With funding from several sources, including the Seed Fund, this novel feature is midway through its design and environmental permitting phase and could enter into construction late in 2022.

southbayrestoration.org

Streetsblog

2021 - $12,000 General Support
2019 – $10,000 General Support
2018 – $8,000 General Support
2017 – $8,000 General Support
2017 – $8,000 General Support
2016 – $8,000 General Support
2011 – $8,000 General Support
Streetsblog is a non-profit daily news source, online community and political mobilizer for the Bay Area’s Livable Streets movement.

Streetsblog


Streetsblog
2021 - $12,000 General Support
2019 - $10,000 General Support
2018 - $8,000 General Support
2017 - $8,000 General Support
2017 - $8,000 General Support
2016 - $8,000 General Support
2011 - $8,000 General Support

Streetsblog is a non-profit daily news source, online community and political mobilizer for the Bay Area’s Livable Streets movement. Streetsblog frames the public debate on transportation and planning issues, creating momentum for more sustainable streets. A team of local writers collaborates with writers throughout California and Nationally to provide full coverage of transportation reform, urban planning and the Livable Streets movement locally and nationwide.

Streetsblog began in 2006 as a single local blog covering transportation and land use issues in New York City. The experiment proved a dramatic success, and it showcased the potential for focused advocacy journalism to empower overlooked constituencies and to usher in a reform-minded transportation policy agenda - SF.Streetsblog was launched in January 2009. The blog quickly became an influential voice and a mobilizer for the local transportation reform movement. Today, it reaches nearly 70,000 direct monthly readers, and plays a key role in the Bay Area’s Livable Streets movement. Their work is published on SF Gate and Bay Citizen. Streetsblog’s drumbeat of pedestrian, bicycle and transit stories have helped keep these important issues on the radar of supervisors and policy makers at City Hall and the San Francisco Municipal Transportation Agency.

sf.streetsblog.org

TransForm

2019 – $15,000 General Support
2016 – $10,000 General Support
2015 – $10,000 General Support
For nearly eighteen years TransForm has helped envision and advocate for affordable, walkable neighborhoods with a wide variety of transportation choices to connect residents to health care, schools, shopping and work.

TransForm


TransForm
2019 - $15,000 General Support
2016 - $10,000 General Support
2015 - $10,000 General Support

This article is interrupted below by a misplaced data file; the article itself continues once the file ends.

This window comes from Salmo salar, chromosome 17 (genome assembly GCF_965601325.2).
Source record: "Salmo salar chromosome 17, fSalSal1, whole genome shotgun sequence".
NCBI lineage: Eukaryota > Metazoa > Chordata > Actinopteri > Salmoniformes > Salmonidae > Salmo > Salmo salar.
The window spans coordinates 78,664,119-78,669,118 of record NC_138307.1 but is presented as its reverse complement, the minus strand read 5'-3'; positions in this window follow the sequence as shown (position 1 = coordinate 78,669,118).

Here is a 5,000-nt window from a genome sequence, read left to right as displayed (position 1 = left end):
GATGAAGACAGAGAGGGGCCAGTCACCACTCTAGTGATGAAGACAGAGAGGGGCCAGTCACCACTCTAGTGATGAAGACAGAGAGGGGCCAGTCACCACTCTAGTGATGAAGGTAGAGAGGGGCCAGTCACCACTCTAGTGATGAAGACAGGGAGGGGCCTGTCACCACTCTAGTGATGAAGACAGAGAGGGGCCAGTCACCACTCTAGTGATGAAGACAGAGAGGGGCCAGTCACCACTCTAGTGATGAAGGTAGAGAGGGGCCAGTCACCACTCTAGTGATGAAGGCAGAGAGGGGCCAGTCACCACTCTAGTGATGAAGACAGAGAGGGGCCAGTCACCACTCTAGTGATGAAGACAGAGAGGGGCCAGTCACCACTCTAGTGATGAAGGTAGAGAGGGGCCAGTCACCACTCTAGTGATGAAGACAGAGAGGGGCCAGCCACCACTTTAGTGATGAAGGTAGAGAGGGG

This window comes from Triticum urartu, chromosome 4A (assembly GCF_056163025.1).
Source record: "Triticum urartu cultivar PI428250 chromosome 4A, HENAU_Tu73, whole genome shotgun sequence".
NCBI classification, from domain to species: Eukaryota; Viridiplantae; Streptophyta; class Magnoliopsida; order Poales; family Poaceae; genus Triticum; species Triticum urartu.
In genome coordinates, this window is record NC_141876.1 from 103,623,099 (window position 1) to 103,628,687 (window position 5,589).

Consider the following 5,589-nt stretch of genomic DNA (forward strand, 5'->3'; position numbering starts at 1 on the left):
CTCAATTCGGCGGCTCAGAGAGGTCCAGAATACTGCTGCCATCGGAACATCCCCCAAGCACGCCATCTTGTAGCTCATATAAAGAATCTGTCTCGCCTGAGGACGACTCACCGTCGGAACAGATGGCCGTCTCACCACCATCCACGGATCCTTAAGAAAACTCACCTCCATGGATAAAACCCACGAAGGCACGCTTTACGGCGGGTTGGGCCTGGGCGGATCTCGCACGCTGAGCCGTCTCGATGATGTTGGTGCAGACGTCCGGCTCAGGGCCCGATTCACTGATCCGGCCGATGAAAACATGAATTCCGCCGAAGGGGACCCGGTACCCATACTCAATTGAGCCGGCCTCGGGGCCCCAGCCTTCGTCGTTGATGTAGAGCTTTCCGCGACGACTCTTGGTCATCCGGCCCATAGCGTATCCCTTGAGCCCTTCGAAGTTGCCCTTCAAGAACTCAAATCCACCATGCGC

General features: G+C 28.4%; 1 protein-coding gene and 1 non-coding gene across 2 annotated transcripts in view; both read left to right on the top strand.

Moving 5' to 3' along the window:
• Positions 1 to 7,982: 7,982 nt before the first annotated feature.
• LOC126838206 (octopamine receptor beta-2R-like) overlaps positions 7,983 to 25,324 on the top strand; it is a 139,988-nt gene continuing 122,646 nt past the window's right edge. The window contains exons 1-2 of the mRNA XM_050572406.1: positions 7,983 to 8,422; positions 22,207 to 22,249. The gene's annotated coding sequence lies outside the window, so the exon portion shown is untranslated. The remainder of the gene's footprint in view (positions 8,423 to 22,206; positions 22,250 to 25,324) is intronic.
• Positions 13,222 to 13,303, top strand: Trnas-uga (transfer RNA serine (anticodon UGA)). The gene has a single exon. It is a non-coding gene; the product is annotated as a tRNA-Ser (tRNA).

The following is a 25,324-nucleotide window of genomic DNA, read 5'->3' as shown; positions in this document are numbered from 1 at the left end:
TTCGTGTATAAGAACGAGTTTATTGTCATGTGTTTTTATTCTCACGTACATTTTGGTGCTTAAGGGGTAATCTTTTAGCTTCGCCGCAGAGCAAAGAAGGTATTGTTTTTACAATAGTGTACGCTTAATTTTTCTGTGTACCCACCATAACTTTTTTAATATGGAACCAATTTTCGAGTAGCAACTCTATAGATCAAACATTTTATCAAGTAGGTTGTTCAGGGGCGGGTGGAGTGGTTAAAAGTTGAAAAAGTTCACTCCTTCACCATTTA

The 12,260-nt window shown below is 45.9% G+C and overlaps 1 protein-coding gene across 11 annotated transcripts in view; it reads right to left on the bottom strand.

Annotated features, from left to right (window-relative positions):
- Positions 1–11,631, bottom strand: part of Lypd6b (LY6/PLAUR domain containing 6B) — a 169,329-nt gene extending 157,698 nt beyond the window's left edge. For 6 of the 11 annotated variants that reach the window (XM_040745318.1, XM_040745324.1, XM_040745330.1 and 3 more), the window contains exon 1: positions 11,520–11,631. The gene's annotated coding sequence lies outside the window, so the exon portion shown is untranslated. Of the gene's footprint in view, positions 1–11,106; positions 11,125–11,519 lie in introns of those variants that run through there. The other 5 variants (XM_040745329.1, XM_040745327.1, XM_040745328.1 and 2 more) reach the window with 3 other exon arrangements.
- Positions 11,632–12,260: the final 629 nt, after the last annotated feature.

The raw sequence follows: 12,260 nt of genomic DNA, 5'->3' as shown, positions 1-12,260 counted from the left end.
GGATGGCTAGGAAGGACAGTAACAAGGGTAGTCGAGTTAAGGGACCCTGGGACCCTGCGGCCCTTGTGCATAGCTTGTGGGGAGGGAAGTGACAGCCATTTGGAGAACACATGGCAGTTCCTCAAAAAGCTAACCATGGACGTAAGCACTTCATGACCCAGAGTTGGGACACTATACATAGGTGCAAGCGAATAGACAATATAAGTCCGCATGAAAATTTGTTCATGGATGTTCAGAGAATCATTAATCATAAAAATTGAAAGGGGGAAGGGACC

For nearly eighteen years TransForm has helped envision and advocate for affordable, walkable neighborhoods with a wide variety of transportation choices to connect residents to health care, schools, shopping and work. The Innovative Cities project plans to integrate new mobility options, such as car-sharing and bike sharing, into community development, with special consideration given to Oakland and San Jose. The GreenTRIP Connect program is developing a web-based interactive map that documents the economic, health and environmental benefits of on-site car sharing and bike sharing with free memberships, and free transit passes for residents.  

transformca.org

Turtle Island Restoration Network

2019 - $10,000 Redwoods Project

Turtle Island Restoration Network

Turtle Island Restoration Network’s research expeditions in Cocos Island National Park have revealed highly migratory species, like this whale shark, use “swimways” to move between protected marine reserves in the Eastern Tropical Pacific.

Staff, interns, and volunteers of Turtle Island Restoration Network working together to grow, tend and care for native plants used to restore critical habitat for Coho salmon in Lagunitas Creek.

Turtle Island Restoration Network’s Gulf Program Director Joanie Steinhaus evaluates a water sample that a group of elementary school students helped collect for microplastics, an increasingly urgent threat to both humans and marine environments.

Turtle Island Restoration Network’s nesting beach protection program in Santa Rosa National Park, Costa Rica protects a secondary nesting beaches for endangered Pacific leatherback sea turtles, to ensure leatherback hatchlings like this one have an increased rate at survival.  

An intern at Turtle Island Restoration Network plants native plants and trees at a restoration site in the Lagunitas Creek Watershed, the most important habitat for the recovery of endangered coho salmon.

Turtle Island Restoration Network’s salmon-saving program in Northern California, known as SPAWN, recently removed a 100-year-old dam that was blocking the migration of endangered coho salmon and creating poor habitat conditions for coho and other at-risk species.


Turtle Island Restoration Network
2019 - $10,000 10,000 Redwoods Project